We may be forgiven for not noticing a report issued in the dog days of August from Portland Metro’s Chief Operations Officer, Michael Jordan, recommending the addition of 2,658 acres to the Portland Metropolitan Urban Growth Boundary (“UGB”). This compares to about 18, 700 acres added in 2002 and about 2,300 acres added in 2004-05. However, the recommended changes this year are significant and controversial.
Metro has the power to establish and change the regional UGB and generally must choose first those lands within its “urban reserves,” those lands which would be added before any other candidate lands, from an inventory previously established by Metro. However that inventory determination , made by the four metropolitan counties in 2009, has been challenged and will go before LCDC in September. It is also likely that any LCDC decision, now scheduled for October 22nd, will be appealed further. The impacts of a successful appeal are unknown. Five of those areas are scheduled for residential expansion to accommodate 32,050 new dwelling units – near Cornelius, Hillsboro, Sherwood, Wilsonville and Oregon City (the latter represented by this firm), while Hillsboro also gets the nod for an industrial expansion of 310 acres. The additions are proposed to meet Metro’s obligations to review its population and employment growth requirements every five years for a 20-year planning horizon. Metro approved these numerical projections last December and the August recommendations flow from them. Metro’s Council must decide both whether the UGB should be expanded and, if so, where. These decisions have both political and legal aspects. The legal aspect occurs because any Metro decision is likely to be challenged. The political aspect involves the intersection of competing methodological and policy issues, including:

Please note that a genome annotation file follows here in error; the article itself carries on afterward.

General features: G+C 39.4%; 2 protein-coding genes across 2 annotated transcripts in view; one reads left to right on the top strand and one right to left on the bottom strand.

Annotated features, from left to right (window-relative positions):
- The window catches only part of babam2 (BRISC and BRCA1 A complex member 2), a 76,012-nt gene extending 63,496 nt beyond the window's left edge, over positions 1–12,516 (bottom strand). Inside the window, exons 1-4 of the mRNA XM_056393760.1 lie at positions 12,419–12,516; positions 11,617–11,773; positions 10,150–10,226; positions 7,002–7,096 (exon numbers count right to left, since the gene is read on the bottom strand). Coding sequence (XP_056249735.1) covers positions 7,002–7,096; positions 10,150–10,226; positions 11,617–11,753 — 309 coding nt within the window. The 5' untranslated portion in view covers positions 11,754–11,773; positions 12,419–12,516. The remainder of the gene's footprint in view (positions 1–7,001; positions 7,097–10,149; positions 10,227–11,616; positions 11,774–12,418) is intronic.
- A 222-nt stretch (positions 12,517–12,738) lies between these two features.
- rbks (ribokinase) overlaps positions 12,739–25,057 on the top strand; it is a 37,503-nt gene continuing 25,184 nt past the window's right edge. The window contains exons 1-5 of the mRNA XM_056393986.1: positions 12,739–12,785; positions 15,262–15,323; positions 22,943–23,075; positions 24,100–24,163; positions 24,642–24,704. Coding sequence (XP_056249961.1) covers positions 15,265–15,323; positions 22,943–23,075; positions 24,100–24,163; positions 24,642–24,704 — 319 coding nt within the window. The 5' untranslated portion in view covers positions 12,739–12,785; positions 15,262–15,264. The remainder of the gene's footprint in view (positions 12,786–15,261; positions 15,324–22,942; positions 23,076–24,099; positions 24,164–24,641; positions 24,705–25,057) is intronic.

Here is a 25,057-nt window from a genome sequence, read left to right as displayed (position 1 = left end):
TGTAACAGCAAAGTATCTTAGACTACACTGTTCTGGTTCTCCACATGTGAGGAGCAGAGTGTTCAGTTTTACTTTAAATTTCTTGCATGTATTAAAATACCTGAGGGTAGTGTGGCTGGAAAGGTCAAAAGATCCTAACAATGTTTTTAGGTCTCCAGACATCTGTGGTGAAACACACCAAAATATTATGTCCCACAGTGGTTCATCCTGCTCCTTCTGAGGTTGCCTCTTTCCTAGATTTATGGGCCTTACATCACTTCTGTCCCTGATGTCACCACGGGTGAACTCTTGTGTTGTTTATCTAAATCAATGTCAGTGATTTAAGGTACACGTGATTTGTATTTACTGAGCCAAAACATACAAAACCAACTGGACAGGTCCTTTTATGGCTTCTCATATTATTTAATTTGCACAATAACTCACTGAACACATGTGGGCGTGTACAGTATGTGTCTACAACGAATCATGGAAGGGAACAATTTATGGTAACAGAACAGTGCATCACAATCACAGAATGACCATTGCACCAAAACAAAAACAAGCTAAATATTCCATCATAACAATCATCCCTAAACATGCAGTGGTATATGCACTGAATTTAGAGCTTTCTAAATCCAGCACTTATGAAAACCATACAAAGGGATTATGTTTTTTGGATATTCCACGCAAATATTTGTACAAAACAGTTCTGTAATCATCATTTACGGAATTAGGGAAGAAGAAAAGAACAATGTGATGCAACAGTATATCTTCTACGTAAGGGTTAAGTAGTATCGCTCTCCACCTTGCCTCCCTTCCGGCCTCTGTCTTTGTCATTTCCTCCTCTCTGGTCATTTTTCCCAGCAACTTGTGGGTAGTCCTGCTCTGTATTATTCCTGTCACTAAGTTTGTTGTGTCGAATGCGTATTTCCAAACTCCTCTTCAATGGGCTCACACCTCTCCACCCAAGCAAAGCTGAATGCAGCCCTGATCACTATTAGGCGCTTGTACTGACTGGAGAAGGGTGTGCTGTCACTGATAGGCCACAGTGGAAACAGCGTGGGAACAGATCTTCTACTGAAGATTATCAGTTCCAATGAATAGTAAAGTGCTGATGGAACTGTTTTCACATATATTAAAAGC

- The accuracy of the population and employment projections – Metro staff recommended the middle third of the possible population projections and a fairly low industrial land needs projection, which may satisfy neither regional boosters, who will see them as inadequate, nor those who feel the recent economic downturn militates towards no justification to add any lands. Others may feel that Metro’s efforts are inadequate to address what seems like a very long and slow road to recovery.
- The role of infill and UGB efficiency – Those who feel the region should grow “up,” rather than “out” will chafe at much expansion of the UGB and reject Metro’s claim that existing measures in the report to use urban lands more efficiently are inadequate.
- The role of affordable housing – In most of the region, including Metro’s reports, affordable housing as it relates to transportation costs as a portion of living expenses, is given lip service, but no real encouragement. Most of the proposed UGB expansion areas are not anywhere near existing or planned transit. Ultimately, there is little money and almost no political will to do anything else.
- Centers and Corridors – Metro has built its planning reputation on reinforcing outward urban expansion from recognized centers. It is hard to see how the addition of lands at the periphery of the UGB is consistent with this strategy.
- The cost of infrastructure – This is the elephant in the room. Do cities want growth and can they afford it? The scandal of the rejection of growth allocated to Damascus or the incredible infrastructure costs emerging in North Bethany permeates future metropolitan area growth discussions.
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